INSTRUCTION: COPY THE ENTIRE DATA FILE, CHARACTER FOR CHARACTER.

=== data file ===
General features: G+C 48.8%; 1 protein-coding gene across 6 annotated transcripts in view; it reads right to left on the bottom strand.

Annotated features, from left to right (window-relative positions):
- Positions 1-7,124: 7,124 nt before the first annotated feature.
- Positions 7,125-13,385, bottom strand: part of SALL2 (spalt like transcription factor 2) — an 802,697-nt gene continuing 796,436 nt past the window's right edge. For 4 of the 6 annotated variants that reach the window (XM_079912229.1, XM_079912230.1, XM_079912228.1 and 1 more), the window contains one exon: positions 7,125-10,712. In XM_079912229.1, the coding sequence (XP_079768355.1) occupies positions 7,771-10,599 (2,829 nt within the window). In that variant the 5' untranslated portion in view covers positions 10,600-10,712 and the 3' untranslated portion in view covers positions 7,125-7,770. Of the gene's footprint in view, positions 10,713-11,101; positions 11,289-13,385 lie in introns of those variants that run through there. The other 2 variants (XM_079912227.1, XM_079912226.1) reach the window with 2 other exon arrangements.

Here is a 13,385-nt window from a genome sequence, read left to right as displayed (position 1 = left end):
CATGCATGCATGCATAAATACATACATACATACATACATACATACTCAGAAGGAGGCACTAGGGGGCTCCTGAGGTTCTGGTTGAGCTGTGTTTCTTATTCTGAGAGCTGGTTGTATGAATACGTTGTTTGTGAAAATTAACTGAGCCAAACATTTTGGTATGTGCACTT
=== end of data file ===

General features: G+C 48.8%; 1 protein-coding gene across 6 annotated transcripts in view; it reads right to left on the bottom strand.

Annotated features, from left to right (window-relative positions):
- Positions 1-7,124: 7,124 nt before the first annotated feature.
- Positions 7,125-13,385, bottom strand: part of SALL2 (spalt like transcription factor 2) — an 802,697-nt gene continuing 796,436 nt past the window's right edge. For 4 of the 6 annotated variants that reach the window (XM_079912229.1, XM_079912230.1, XM_079912228.1 and 1 more), the window contains one exon: positions 7,125-10,712. In XM_079912229.1, the coding sequence (XP_079768355.1) occupies positions 7,771-10,599 (2,829 nt within the window). In that variant the 5' untranslated portion in view covers positions 10,600-10,712 and the 3' untranslated portion in view covers positions 7,125-7,770. Of the gene's footprint in view, positions 10,713-11,101; positions 11,289-13,385 lie in introns of those variants that run through there. The other 2 variants (XM_079912227.1, XM_079912226.1) reach the window with 2 other exon arrangements.

Here is a 13,385-nt window from a genome sequence, read left to right as displayed (position 1 = left end):
CATGCATGCATGCATAAATACATACATACATACATACATACATACTCAGAAGGAGGCACTAGGGGGCTCCTGAGGTTCTGGTTGAGCTGTGTTTCTTATTCTGAGAGCTGGTTGTATGAATACGTTGTTTGTGAAAATTAACTGAGCCAAACATTTTGGTATGTGCACTT